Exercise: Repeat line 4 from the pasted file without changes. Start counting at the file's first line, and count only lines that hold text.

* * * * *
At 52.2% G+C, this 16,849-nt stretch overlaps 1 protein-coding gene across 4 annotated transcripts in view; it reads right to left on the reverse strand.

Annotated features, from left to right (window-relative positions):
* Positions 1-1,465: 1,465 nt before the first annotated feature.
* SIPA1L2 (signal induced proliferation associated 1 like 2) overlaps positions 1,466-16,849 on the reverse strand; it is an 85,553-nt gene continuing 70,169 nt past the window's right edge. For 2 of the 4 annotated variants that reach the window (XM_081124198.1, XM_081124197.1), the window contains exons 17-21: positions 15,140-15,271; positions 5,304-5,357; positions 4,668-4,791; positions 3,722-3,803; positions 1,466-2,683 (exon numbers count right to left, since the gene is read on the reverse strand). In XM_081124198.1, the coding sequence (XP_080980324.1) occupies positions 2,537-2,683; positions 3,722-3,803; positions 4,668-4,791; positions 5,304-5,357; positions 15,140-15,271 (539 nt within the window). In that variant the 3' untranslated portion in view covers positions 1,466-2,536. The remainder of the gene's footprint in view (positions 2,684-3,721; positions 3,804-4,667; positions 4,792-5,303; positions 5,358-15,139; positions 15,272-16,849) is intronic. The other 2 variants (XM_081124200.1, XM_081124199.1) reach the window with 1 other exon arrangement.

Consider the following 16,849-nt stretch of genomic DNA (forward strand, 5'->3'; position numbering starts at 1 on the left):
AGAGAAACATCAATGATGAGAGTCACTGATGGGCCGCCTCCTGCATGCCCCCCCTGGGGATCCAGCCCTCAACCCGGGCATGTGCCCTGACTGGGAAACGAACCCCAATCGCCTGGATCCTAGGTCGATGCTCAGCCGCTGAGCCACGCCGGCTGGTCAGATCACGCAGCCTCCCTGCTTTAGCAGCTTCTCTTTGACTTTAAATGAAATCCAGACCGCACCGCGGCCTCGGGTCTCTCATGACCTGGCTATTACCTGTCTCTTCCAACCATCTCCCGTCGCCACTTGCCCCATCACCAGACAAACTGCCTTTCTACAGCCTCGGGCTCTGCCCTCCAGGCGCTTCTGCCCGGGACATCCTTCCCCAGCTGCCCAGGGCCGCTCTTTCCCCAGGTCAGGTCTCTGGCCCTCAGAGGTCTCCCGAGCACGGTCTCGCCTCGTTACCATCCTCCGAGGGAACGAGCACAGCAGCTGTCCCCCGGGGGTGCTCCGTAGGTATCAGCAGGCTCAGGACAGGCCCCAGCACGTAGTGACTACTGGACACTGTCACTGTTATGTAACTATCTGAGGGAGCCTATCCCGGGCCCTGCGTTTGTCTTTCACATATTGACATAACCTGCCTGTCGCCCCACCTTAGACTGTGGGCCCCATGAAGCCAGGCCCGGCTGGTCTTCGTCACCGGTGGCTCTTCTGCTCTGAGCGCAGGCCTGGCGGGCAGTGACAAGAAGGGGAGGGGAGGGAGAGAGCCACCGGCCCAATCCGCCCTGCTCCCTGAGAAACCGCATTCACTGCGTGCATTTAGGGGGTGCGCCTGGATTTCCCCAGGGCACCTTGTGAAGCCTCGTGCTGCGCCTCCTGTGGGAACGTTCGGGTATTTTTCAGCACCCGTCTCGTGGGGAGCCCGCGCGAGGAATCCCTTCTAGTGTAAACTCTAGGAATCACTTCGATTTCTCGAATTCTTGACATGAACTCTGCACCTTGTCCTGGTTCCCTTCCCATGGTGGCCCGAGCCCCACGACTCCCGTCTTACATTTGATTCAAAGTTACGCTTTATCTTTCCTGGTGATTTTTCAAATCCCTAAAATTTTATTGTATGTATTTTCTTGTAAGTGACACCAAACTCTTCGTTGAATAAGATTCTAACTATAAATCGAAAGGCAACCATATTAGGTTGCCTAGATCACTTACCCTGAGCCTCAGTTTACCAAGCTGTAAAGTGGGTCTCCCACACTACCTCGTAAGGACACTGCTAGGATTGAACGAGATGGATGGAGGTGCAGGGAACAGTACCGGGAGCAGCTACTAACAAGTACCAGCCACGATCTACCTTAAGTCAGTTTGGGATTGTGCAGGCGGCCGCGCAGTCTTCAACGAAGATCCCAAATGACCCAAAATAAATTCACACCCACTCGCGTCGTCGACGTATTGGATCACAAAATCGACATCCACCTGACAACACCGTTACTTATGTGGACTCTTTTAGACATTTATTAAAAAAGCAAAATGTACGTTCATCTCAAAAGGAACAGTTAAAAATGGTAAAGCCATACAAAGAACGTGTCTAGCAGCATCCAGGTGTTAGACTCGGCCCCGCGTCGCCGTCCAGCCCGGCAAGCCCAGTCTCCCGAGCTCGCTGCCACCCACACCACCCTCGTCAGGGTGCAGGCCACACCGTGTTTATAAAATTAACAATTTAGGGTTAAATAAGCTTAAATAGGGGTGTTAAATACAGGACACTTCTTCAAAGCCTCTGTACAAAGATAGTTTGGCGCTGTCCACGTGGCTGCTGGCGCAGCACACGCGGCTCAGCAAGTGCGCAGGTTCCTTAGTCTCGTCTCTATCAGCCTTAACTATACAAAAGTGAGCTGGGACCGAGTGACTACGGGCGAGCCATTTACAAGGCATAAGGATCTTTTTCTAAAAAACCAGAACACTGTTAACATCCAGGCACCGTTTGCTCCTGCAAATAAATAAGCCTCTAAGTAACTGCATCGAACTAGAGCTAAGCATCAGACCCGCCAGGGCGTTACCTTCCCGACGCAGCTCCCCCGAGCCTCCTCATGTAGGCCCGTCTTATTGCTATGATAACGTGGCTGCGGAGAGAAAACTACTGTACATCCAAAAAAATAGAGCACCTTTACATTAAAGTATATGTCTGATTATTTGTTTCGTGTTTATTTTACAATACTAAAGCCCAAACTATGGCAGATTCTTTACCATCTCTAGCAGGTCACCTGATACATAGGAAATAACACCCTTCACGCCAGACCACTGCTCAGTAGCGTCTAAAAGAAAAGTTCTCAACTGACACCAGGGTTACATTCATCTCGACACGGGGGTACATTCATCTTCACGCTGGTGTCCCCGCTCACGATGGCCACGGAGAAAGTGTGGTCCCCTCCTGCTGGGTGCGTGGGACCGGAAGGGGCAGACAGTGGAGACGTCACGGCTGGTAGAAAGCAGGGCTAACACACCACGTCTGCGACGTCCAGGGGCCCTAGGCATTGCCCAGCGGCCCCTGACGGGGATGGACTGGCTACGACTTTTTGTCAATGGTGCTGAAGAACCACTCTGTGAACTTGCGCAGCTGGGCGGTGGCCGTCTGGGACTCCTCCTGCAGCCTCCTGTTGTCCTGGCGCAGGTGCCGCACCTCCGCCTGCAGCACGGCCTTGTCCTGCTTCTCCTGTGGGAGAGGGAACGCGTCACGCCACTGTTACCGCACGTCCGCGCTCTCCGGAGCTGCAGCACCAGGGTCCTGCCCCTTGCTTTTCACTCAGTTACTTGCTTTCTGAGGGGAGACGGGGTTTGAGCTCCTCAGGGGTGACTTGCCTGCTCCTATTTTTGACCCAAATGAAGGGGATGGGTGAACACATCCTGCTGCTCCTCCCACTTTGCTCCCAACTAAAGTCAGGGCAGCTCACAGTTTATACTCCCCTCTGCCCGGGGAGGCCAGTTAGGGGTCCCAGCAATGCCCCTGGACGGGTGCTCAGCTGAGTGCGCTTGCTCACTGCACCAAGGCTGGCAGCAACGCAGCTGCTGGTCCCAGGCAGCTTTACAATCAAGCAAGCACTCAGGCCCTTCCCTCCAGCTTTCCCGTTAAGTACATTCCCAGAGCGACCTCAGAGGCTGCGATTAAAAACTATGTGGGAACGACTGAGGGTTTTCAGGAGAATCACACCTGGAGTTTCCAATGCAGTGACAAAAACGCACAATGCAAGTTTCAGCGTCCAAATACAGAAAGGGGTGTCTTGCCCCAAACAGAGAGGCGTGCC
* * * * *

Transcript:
* SIPA1L2 (signal induced proliferation associated 1 like 2) overlaps positions 1,466-16,849 on the reverse strand; it is an 85,553-nt gene continuing 70,169 nt past the window's right edge. For 2 of the 4 annotated variants that reach the window (XM_081124198.1, XM_081124197.1), the window contains exons 17-21: positions 15,140-15,271; positions 5,304-5,357; positions 4,668-4,791; positions 3,722-3,803; positions 1,466-2,683 (exon numbers count right to left, since the gene is read on the reverse strand). In XM_081124198.1, the coding sequence (XP_080980324.1) occupies positions 2,537-2,683; positions 3,722-3,803; positions 4,668-4,791; positions 5,304-5,357; positions 15,140-15,271 (539 nt within the window). In that variant the 3' untranslated portion in view covers positions 1,466-2,536. The remainder of the gene's footprint in view (positions 2,684-3,721; positions 3,804-4,667; positions 4,792-5,303; positions 5,358-15,139; positions 15,272-16,849) is intronic. The other 2 variants (XM_081124200.1, XM_081124199.1) reach the window with 1 other exon arrangement.